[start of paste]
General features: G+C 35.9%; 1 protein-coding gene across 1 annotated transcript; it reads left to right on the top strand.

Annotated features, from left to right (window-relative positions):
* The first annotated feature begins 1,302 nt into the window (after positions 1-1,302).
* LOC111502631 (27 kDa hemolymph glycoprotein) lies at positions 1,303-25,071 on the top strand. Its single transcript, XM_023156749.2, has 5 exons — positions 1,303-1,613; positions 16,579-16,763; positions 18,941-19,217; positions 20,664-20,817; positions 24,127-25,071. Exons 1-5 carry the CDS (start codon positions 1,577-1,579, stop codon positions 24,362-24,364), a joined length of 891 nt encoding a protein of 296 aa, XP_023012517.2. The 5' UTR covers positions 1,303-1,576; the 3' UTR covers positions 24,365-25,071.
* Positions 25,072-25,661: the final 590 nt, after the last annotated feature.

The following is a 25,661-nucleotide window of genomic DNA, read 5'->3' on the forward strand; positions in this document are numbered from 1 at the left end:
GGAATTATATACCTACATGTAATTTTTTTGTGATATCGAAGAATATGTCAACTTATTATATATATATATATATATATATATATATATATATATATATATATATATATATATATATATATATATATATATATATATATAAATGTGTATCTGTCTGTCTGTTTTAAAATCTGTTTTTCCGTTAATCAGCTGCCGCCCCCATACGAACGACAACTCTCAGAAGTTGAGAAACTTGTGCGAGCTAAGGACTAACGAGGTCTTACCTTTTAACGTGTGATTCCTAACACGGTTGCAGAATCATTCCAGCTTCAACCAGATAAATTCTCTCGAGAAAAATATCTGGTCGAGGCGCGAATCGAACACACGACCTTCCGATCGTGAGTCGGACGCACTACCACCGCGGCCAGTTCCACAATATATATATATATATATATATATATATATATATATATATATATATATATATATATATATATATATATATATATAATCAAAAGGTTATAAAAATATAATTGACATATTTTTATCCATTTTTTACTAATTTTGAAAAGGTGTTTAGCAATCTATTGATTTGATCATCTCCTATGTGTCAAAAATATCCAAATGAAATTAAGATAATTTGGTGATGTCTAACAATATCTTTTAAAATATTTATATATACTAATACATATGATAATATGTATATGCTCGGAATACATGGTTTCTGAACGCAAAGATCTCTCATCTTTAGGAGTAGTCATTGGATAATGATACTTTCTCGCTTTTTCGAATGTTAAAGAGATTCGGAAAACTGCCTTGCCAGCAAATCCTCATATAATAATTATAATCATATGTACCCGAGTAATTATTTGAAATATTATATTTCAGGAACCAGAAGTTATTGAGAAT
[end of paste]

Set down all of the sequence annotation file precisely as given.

General features: G+C 35.9%; 1 protein-coding gene across 1 annotated transcript; it reads left to right on the top strand.

Annotated features, from left to right (window-relative positions):
* The first annotated feature begins 1,302 nt into the window (after positions 1-1,302).
* LOC111502631 (27 kDa hemolymph glycoprotein) lies at positions 1,303-25,071 on the top strand. Its single transcript, XM_023156749.2, has 5 exons — positions 1,303-1,613; positions 16,579-16,763; positions 18,941-19,217; positions 20,664-20,817; positions 24,127-25,071. Exons 1-5 carry the CDS (start codon positions 1,577-1,579, stop codon positions 24,362-24,364), a joined length of 891 nt encoding a protein of 296 aa, XP_023012517.2. The 5' UTR covers positions 1,303-1,576; the 3' UTR covers positions 24,365-25,071.
* Positions 25,072-25,661: the final 590 nt, after the last annotated feature.

The following is a 25,661-nucleotide window of genomic DNA, read 5'->3' on the forward strand; positions in this document are numbered from 1 at the left end:
GGAATTATATACCTACATGTAATTTTTTTGTGATATCGAAGAATATGTCAACTTATTATATATATATATATATATATATATATATATATATATATATATATATATATATATATATATATATATATATATATATATATAAATGTGTATCTGTCTGTCTGTTTTAAAATCTGTTTTTCCGTTAATCAGCTGCCGCCCCCATACGAACGACAACTCTCAGAAGTTGAGAAACTTGTGCGAGCTAAGGACTAACGAGGTCTTACCTTTTAACGTGTGATTCCTAACACGGTTGCAGAATCATTCCAGCTTCAACCAGATAAATTCTCTCGAGAAAAATATCTGGTCGAGGCGCGAATCGAACACACGACCTTCCGATCGTGAGTCGGACGCACTACCACCGCGGCCAGTTCCACAATATATATATATATATATATATATATATATATATATATATATATATATATATATATATATATATATATATATATAATCAAAAGGTTATAAAAATATAATTGACATATTTTTATCCATTTTTTACTAATTTTGAAAAGGTGTTTAGCAATCTATTGATTTGATCATCTCCTATGTGTCAAAAATATCCAAATGAAATTAAGATAATTTGGTGATGTCTAACAATATCTTTTAAAATATTTATATATACTAATACATATGATAATATGTATATGCTCGGAATACATGGTTTCTGAACGCAAAGATCTCTCATCTTTAGGAGTAGTCATTGGATAATGATACTTTCTCGCTTTTTCGAATGTTAAAGAGATTCGGAAAACTGCCTTGCCAGCAAATCCTCATATAATAATTATAATCATATGTACCCGAGTAATTATTTGAAATATTATATTTCAGGAACCAGAAGTTATTGAGAAT